Q & A | Black, deaf, and Jewish filmmaker Eli Steele is challenging how we view race

Image by Eli Steele

Eli Steele’s great-grandfather on his father’s side was born into American slavery. His grandmother on his mother’s side escaped the Nazis, then went back and rescued her entire family. His father is Shelby Steele, the famous Black conservative and author of “The Content of our Character,” a book that got him cancelled back in the 1990s.

So when Eli Steele, who is deaf in addition to being Black and Jewish, wanted to become a filmmaker, he was joining a long line of people who refused to accept what society told them about themselves.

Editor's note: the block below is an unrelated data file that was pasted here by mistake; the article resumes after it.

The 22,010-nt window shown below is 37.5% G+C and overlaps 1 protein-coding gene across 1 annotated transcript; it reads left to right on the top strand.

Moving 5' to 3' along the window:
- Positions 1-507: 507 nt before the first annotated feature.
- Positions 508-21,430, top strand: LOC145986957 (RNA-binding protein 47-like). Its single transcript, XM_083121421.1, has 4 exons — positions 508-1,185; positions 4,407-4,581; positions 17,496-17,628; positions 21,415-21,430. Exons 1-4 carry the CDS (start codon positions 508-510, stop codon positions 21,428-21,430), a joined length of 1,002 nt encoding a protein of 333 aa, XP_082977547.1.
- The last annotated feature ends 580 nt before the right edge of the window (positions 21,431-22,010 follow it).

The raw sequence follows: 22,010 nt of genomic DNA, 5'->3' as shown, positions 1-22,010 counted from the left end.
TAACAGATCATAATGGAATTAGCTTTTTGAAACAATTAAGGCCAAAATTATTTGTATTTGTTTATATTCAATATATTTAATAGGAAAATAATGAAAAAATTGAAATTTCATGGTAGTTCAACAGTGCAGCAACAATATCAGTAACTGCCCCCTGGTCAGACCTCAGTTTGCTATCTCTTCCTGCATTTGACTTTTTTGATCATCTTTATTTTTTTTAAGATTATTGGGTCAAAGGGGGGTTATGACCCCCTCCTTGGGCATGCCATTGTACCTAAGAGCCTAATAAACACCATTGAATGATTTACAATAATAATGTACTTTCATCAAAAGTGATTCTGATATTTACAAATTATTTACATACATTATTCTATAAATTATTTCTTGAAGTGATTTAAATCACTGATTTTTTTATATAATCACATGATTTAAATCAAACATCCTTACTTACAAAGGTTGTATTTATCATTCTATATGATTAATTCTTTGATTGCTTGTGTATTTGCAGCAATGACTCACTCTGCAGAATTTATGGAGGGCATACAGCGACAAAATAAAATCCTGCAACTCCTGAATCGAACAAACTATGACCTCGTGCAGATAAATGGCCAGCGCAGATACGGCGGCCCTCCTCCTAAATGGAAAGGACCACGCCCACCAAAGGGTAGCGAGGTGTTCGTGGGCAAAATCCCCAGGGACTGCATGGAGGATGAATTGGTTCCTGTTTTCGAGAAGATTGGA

Steele’s third film, “What Killed Michael Brown,” stars his father, who is now a fellow at Stanford University’s Hoover Institution. In it, Steele and Steele go to Ferguson, Missouri, again and again, trying to figure out how an 18-year-old Black man ended up fatally shot by a white police officer, and why despite the fact that the Department of Justice concluded that Brown was shot in self-defense, a narrative prevails in which he was killed out of racism while his hands were in the air.

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